An advanced degree is required to work as a physical therapist. Students enrolled in these graduate school programs complete hands-on clinical labs and internships, as well as classroom lectures, in both the master's and doctoral physical therapy programs. Potential physical therapy graduate students must possess a baccalaureate degree from an accredited college or university, but the degree doesn't need to be in physical therapy. Individuals also need to have completed specific courses in anatomy, physiology, chemistry, physics, statistics and social sciences.
Prior to getting accepted into graduate school, students must take the Graduate Record Exam (GRE) and also have letters of recommendation. A master's degree can be earned in 2-3 years and a doctorate in three years. Licensing requirements typically apply for those seeking a career as a physical therapist.
Master of Physical Therapy (MPT)
The master's degree program in physical therapy prepares students for entry-level practice in a multitude of clinical settings. Some students must enroll in a clinical lab each semester, with full-time clinical labs taking up the majority of the final semester. The bulk of the classroom courses for the master's degree program in physical therapy involves science-based classes. Students also learn critical-thinking and communication skills.
Prospective MPT students might want to be aware that schools take into account grade point average in their bachelor's degree program. Some programs also require individuals to write an essay discussing why they wish to work in physical therapy. Examples of courses offered through the master's degree program for physical therapy include:
- Orthopedic management
- Therapeutic technology
- Physical therapy management
- Cardiac rehabilitation
Doctor of Physical Therapy (DPT)
The highest degree students can obtain in physical therapy is a doctoral degree. The typically 3-year program includes clinical and lecture-based education to prepare graduates for employment in clinics, hospitals, rehabilitation centers and private practices, as well as patients' homes. With the skills taught in the DPT program, students learn how to prevent injuries, impairments, limitations and disabilities in patients while promoting fitness, health and a high quality of life.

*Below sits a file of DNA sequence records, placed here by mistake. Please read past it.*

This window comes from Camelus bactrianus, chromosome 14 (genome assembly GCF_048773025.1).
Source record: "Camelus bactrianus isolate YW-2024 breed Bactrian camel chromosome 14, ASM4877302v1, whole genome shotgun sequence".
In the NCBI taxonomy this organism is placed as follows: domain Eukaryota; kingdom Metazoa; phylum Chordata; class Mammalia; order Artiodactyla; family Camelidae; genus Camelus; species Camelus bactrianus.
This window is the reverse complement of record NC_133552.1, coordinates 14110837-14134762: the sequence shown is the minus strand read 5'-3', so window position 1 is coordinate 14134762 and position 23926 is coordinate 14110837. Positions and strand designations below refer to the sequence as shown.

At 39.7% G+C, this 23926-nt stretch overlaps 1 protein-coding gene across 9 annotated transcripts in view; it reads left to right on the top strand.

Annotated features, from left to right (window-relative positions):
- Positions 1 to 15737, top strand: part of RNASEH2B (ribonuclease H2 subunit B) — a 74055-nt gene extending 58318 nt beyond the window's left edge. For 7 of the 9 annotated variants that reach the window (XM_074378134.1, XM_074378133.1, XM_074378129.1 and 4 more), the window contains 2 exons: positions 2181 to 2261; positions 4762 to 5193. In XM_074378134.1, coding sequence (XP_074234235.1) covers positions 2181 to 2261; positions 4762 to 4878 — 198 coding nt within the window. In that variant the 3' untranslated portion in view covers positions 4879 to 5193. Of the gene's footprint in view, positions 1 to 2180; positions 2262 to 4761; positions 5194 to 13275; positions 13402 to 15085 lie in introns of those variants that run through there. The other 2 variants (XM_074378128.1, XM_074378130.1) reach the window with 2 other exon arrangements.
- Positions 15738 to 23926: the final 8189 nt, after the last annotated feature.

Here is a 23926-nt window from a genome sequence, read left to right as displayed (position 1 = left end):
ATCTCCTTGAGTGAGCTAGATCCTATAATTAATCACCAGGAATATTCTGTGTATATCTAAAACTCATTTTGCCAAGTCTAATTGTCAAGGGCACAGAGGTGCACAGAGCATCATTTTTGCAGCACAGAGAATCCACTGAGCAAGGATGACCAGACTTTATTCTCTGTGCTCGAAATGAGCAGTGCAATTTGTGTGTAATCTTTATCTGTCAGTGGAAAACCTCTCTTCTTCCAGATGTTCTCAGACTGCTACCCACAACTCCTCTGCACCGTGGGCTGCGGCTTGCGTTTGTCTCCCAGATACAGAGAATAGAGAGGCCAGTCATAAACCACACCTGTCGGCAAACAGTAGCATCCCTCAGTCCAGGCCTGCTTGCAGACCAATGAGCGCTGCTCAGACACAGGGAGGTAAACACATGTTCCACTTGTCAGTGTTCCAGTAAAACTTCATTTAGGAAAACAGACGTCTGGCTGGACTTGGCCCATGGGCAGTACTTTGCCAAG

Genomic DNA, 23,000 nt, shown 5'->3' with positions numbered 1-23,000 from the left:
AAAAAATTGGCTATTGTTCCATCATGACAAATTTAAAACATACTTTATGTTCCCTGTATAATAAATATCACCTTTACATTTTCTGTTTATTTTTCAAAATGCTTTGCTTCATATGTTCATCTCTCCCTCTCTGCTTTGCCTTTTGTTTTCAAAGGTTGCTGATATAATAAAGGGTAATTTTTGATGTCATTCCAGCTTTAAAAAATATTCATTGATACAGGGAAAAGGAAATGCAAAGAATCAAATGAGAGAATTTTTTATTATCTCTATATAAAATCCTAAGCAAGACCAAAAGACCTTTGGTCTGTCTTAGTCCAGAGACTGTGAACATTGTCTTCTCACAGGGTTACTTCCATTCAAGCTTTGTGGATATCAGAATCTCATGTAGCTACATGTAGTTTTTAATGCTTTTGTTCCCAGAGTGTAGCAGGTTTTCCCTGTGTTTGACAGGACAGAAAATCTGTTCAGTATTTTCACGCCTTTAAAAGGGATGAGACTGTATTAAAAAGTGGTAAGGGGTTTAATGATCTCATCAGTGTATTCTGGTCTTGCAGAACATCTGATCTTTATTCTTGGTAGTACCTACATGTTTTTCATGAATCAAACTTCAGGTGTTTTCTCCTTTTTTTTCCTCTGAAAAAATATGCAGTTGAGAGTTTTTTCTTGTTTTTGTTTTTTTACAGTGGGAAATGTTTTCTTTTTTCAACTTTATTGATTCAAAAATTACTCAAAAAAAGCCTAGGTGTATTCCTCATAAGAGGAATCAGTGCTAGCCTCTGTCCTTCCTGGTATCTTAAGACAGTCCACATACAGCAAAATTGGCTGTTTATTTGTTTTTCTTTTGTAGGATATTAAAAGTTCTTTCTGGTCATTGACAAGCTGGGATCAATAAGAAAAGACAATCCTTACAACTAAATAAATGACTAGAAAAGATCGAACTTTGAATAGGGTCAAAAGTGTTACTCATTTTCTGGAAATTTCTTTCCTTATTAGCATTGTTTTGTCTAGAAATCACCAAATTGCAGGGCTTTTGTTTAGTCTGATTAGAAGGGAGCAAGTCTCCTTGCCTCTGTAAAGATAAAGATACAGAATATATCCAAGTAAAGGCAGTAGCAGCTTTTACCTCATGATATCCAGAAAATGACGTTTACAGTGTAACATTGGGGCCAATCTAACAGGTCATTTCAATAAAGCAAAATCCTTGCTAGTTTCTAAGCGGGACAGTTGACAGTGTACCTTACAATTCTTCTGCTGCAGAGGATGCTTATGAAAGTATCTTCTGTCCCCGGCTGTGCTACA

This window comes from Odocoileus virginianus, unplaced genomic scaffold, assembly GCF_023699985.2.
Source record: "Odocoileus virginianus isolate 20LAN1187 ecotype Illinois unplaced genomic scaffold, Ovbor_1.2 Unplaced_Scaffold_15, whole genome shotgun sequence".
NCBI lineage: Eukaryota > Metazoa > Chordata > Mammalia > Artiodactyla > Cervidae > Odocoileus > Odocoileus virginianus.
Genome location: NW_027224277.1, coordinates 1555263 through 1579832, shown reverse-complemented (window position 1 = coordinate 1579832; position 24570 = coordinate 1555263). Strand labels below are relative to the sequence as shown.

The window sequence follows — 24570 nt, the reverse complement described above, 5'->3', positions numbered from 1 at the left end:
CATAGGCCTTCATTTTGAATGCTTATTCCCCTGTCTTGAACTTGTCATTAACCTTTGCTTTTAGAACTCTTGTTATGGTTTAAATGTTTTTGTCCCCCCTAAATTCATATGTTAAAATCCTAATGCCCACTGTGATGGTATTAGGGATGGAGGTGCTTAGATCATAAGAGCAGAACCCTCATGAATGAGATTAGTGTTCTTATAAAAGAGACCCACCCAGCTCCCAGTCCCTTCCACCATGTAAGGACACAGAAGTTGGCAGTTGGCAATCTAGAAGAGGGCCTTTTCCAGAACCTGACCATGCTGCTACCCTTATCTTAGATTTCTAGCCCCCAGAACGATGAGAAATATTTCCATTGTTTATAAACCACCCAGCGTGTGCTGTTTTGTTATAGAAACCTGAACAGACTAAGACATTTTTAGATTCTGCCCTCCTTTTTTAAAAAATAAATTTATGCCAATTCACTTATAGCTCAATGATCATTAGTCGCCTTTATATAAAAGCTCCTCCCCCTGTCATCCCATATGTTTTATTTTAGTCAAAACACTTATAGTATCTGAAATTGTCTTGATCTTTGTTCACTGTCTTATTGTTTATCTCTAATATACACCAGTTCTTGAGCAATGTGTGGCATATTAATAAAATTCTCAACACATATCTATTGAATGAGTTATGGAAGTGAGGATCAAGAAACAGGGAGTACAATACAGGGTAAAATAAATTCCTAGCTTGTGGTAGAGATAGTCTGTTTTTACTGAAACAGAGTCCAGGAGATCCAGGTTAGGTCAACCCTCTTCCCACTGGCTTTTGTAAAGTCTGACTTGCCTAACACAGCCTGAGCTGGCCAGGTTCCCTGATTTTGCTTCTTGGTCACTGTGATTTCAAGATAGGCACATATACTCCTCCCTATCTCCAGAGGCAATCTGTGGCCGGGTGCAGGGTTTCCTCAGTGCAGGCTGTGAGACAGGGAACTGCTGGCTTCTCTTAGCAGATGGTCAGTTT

Potential students in a physical therapy doctoral program need a baccalaureate degree from an accredited college or university and specific GRE scores, as well as having completed several prerequisite science, humanities, psychology and statistics courses. Schools also consider results of interviews with DPT faculty, recommendations from previous professors and volunteer or employment experience in physical therapy.
In addition to classroom curriculum, students of the Doctor of Physical Therapy program take clinical instruction through internships. Students may apply course content in an actual clinical environment. Typical courses offered in a Doctor of Physical Therapy program include:
- Patient and client management
- Human development
- Medical practice management
- Movement science
- Musculoskeletal systems
Graduates of master's and doctoral degree programs in physical therapy may become licensed physical therapists working in clinical settings, such as:
- Private practice offices
- Physician offices
- Outpatient facilities
- Nursing Homes
Employment Outlook and Salary Information
According to the U.S. Bureau of Labor Statistics (BLS), physical therapist employment from 2014-2024 is expected to increase 34%, which is much faster than average (www.bls.gov). The BLS states that this job growth is due in part to the increase in the elderly population and the improvements in treatments and techniques for physical therapy practices. As reported by the BLS, the mean hourly wage for physical therapists as of May 2015 was $41.25, which translates to $85,790 annually.
Continuing Education Information
Before graduates of physical therapy master's degree programs can practice in any state, they must pass state and national licensing exams to become licensed physical therapists. Specific eligibility requirements vary by state.
According to the American Physical Therapy Association, as of 12/31/2015, entry-level physical therapists must hold a doctoral degree. Graduates of the master's degree program for physical therapists can continue their education by enrolling in a Doctor of Physical Therapy transition program (tDPT).
Students who are interested in becoming a physical therapist, must obtain a master's or doctoral degree in physical therapy so they can work in settings such as hospitals, outpatient facilities and nursing homes. A bachelor's degree, a passing GRE exam and letters of recommendation will be required for students interested in these graduate school programs.